Todays' online media landscape facilitates communication on how sports practitioners can develop in their sport. Hence, sports and educational institutions need to recognize the increased role of the individual as “a facilitator of knowledge” through information and communications technology (ICT). For sport organizations and educational institutions to effectively reach out with knowledge and research, they need to know how individuals assess, value, and trust information sources. This article aims to increase the knowledge and understanding of how the traditional culture in equestrianism meets the contemporary media user. It is based on a study that uses a mixed methods design, containing a questionnaire with 1,655 respondents and 28 focus group interviews with Swedish and Norwegian equestrians, to investigate how equestrians create their own repertoires of horse-knowledge online and what sources of knowledge they trust and prioritize. The results show that accessibility, agency, and trust are key terms when mapping equestrians' preferred knowledge platforms, and that equestrians are generally not satisfied with the availability and the quality of horse-related online content. Horse experience is the most important positional factor influencing online repertoires in the equestrian community. Riders with less experience turn to Social Network Sites (SNS) to a higher extent than riders with more experience. Further, equestrians find the ability to assess information as an important yet challenging task. This article shows that the term (online) learning repertoires is appropriate when discussing the relationship (or clash) between the traditional culture in equestrian sports and the contemporary media user. On the one hand, many equestrians clearly express that they would rather stay away from obtaining information about horses and riding on ICTs. On the other hand, the data, together with previous research, indicates that many equestrians see ICTs as important platforms for discussing and exchanging information about horses and riding.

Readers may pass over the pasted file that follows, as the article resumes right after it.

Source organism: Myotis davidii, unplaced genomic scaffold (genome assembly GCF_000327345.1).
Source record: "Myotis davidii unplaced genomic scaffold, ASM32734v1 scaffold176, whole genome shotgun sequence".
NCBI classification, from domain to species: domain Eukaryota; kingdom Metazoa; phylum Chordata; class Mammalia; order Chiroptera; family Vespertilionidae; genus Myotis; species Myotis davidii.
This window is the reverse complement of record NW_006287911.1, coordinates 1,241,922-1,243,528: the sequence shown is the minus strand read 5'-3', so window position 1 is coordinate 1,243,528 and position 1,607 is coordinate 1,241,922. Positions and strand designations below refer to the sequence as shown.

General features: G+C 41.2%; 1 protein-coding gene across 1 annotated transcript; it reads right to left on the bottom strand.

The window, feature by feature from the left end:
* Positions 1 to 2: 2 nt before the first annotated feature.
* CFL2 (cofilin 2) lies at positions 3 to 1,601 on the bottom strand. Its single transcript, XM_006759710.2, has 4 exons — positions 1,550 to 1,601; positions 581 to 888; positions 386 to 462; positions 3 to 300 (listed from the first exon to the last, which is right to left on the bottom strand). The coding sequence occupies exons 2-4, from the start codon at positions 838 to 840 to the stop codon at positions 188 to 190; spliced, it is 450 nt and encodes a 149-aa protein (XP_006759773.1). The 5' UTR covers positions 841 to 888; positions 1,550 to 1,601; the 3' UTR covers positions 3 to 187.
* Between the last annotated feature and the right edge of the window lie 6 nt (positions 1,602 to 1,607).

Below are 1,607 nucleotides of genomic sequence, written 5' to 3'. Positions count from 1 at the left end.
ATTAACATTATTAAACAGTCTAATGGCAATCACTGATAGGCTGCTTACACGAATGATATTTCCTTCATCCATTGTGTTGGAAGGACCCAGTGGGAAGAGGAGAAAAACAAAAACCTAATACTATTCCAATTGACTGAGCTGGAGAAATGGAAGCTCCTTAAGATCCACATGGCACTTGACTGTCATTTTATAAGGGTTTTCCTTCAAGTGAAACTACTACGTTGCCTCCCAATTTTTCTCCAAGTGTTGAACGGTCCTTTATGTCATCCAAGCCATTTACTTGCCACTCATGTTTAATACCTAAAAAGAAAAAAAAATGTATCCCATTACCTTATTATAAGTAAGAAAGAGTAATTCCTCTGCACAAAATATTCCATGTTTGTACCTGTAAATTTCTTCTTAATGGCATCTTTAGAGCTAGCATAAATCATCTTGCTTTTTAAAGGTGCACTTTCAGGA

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  • 4.